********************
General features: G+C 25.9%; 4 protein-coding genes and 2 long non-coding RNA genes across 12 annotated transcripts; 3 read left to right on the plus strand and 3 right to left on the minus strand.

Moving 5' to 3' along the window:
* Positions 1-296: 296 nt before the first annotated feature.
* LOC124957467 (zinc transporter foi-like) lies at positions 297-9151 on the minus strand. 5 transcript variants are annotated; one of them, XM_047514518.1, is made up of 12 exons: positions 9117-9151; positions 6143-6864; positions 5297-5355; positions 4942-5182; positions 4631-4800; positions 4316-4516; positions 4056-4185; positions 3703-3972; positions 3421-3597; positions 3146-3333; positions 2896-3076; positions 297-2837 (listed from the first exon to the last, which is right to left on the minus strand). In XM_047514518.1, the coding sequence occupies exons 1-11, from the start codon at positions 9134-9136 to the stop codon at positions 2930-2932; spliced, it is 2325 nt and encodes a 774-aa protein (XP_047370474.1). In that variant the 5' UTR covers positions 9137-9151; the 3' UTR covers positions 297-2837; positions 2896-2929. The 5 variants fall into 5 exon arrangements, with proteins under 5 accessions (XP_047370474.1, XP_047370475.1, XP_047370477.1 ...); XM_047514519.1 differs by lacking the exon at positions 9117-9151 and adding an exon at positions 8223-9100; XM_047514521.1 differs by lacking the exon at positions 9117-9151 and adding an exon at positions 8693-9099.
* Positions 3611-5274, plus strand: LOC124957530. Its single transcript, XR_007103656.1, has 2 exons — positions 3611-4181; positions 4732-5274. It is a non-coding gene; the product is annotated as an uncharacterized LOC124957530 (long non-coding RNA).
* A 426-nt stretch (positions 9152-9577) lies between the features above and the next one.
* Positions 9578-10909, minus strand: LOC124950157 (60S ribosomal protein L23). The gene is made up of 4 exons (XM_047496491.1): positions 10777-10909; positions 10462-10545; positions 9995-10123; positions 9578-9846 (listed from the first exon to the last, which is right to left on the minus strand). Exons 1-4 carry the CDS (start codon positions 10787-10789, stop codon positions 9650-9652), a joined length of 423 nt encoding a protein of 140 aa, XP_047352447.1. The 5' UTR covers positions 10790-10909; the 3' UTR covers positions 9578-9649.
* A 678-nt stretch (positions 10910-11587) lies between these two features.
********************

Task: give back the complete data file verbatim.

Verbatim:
General features: G+C 25.9%; 4 protein-coding genes and 2 long non-coding RNA genes across 12 annotated transcripts; 3 read left to right on the plus strand and 3 right to left on the minus strand.

Moving 5' to 3' along the window:
* Positions 1-296: 296 nt before the first annotated feature.
* LOC124957467 (zinc transporter foi-like) lies at positions 297-9151 on the minus strand. 5 transcript variants are annotated; one of them, XM_047514518.1, is made up of 12 exons: positions 9117-9151; positions 6143-6864; positions 5297-5355; positions 4942-5182; positions 4631-4800; positions 4316-4516; positions 4056-4185; positions 3703-3972; positions 3421-3597; positions 3146-3333; positions 2896-3076; positions 297-2837 (listed from the first exon to the last, which is right to left on the minus strand). In XM_047514518.1, the coding sequence occupies exons 1-11, from the start codon at positions 9134-9136 to the stop codon at positions 2930-2932; spliced, it is 2325 nt and encodes a 774-aa protein (XP_047370474.1). In that variant the 5' UTR covers positions 9137-9151; the 3' UTR covers positions 297-2837; positions 2896-2929. The 5 variants fall into 5 exon arrangements, with proteins under 5 accessions (XP_047370474.1, XP_047370475.1, XP_047370477.1 ...); XM_047514519.1 differs by lacking the exon at positions 9117-9151 and adding an exon at positions 8223-9100; XM_047514521.1 differs by lacking the exon at positions 9117-9151 and adding an exon at positions 8693-9099.
* Positions 3611-5274, plus strand: LOC124957530. Its single transcript, XR_007103656.1, has 2 exons — positions 3611-4181; positions 4732-5274. It is a non-coding gene; the product is annotated as an uncharacterized LOC124957530 (long non-coding RNA).
* A 426-nt stretch (positions 9152-9577) lies between the features above and the next one.
* Positions 9578-10909, minus strand: LOC124950157 (60S ribosomal protein L23). The gene is made up of 4 exons (XM_047496491.1): positions 10777-10909; positions 10462-10545; positions 9995-10123; positions 9578-9846 (listed from the first exon to the last, which is right to left on the minus strand). Exons 1-4 carry the CDS (start codon positions 10787-10789, stop codon positions 9650-9652), a joined length of 423 nt encoding a protein of 140 aa, XP_047352447.1. The 5' UTR covers positions 10790-10909; the 3' UTR covers positions 9578-9649.
* A 678-nt stretch (positions 10910-11587) lies between these two features.